A THR investigation reveals accounts of animal injury, death, and complicity on huge Hollywood productions from “Life of Pi” to “The Hobbit” as the American Humane Association turns a blind eye.
For those who believe film is art. #animalswereharmed
See on www.hollywoodreporter.com
“Nine years ago this week, MoMA opened its brand-new shiny $750 million building. Since this Garden of Modernism reopened, I’ve been gibbering about the dearth of art by women in the museum’s all-important permanent collection of painting and sculpture, installed on the fourth and fifth floors. MoMA is modernism’s mothership, so the way the story of modernism is told here is crucial. And the numbers are horrendous.
At the 2004 grand-opening show, there were 415 works on view on the museum’s fourth and fifth floors. Of these, fewer than 20 were by women. Less than 5 percent. In 2006, 19 were by women. A year later, the number was 14.
Which brings us to the present. I guess we can say that things are better: Today, by my count, there are 367 works of art on view on these two floors, and 29 of them are by women. That’s just short of 8 percent. Slightly less terrible. Still unforgivable.”
See on www.vulture.com
The Suzanne Geiss Company presents a selection of Anita Steckel’s works from her Giant Woman (1970-1973) and New York Landscape (1970-1980) series.
Steckel’s large-scale New York Landscape collaged paintings fuse imagery inspired by the human, art historical, and urban bodies. Supine female figures, erect phalluses, dollar bills, the Mona Lisa, and other massive cultural symbols are inserted into the skyline. They sit on skyscrapers, make love, even battle in a humorous take on the city’s fraught, psychosexual sense of identity.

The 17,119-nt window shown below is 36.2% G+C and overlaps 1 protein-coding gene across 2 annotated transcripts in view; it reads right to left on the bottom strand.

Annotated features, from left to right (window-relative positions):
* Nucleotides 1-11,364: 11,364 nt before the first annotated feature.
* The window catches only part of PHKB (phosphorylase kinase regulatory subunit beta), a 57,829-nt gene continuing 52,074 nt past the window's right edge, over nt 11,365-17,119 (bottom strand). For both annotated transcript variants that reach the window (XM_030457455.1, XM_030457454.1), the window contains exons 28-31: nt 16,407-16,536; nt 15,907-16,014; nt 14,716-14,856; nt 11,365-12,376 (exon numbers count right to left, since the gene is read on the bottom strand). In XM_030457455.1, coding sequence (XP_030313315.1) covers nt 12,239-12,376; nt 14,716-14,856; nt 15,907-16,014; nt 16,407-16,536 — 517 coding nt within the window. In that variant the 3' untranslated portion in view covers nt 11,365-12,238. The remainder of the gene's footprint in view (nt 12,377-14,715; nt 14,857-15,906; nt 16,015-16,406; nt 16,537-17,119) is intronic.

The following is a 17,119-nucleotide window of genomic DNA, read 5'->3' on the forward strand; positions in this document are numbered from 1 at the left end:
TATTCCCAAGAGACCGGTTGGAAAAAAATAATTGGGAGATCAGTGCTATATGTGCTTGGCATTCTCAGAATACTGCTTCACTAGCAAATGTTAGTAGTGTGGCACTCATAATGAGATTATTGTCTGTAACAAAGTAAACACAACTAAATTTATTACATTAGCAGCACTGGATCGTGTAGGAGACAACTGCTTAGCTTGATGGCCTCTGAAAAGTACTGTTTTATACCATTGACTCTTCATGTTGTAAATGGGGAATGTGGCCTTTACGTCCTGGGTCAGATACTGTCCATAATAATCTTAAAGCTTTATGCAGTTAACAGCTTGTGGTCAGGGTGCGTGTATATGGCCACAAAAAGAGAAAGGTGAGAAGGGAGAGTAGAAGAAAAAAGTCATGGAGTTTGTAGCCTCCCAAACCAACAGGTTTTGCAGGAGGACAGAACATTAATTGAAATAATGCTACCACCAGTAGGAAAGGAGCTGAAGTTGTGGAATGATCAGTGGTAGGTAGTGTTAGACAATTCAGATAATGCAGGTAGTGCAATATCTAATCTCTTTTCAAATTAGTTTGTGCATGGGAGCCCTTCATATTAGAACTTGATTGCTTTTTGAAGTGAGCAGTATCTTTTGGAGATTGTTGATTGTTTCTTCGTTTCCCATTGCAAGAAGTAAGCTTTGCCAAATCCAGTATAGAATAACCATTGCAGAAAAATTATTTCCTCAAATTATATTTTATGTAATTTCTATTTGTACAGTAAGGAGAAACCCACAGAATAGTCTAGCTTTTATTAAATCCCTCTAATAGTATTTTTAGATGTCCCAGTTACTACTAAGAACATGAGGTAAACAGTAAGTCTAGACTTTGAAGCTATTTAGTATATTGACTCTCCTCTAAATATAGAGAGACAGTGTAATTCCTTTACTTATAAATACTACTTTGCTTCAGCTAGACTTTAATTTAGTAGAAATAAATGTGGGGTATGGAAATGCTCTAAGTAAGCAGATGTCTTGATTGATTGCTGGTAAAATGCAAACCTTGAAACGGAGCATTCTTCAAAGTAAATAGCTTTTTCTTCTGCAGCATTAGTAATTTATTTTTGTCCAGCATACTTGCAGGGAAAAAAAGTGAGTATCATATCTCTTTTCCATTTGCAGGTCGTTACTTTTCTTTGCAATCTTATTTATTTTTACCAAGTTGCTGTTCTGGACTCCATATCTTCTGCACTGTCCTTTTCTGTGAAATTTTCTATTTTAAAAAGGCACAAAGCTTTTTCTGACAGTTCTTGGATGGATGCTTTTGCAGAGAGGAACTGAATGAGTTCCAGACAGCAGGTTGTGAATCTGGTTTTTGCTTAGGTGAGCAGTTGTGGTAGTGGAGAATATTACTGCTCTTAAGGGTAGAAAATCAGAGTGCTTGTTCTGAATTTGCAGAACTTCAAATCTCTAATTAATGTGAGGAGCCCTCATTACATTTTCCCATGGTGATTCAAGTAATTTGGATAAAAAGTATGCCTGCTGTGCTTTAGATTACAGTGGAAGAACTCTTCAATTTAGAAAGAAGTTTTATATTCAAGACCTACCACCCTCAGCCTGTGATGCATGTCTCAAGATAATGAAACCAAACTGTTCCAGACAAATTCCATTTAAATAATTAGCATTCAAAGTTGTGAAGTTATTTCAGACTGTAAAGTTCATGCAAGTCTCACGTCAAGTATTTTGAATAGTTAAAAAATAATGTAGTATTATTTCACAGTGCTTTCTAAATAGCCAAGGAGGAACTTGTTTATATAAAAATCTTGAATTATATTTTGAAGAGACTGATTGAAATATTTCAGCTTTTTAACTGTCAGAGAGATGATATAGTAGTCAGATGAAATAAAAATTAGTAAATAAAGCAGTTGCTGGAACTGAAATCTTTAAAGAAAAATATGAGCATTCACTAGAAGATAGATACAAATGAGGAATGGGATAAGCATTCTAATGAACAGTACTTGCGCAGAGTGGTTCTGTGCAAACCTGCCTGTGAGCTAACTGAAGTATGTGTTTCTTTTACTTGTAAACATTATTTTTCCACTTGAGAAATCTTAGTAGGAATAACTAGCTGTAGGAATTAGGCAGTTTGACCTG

Anita Steckel at the Suzanne Gleiss Company until December 13, 2013.
See on www.suzannegeiss.com
“Naming,” David Lynch’s upcoming exhibition at Kayne Griffin Corcoran Gallery in Los Angeles, explores the tenuous relationship between text and image. While we often think of a thing and its name as opposite sides of the same coin, Lynch’s work directs us to the instances that reveal a more slippery relation.
See on www.huffingtonpost.com
I’ve had one art DVD on my wishlist for years now, but I hadn’t given it much priority until today.
Who the *$&% Is Jackson Pollock? is the 2006 documentary about 73-year-old former long-haul truck driver Teri Horton, who purchased a $5 painting from a thrift shop. The painting was supposed to be a gag gift for a friend — but now Horton believes that the painting is an original Jackson Pollock.
If the painting is by the famous abstract expressionist, it would be worth millions. What the documentary does is show the lengths this woman has gone through to try to prove the painting is a Pollock work, including fingerprint identification. But the road is not easy, as Randy Kennedy explains: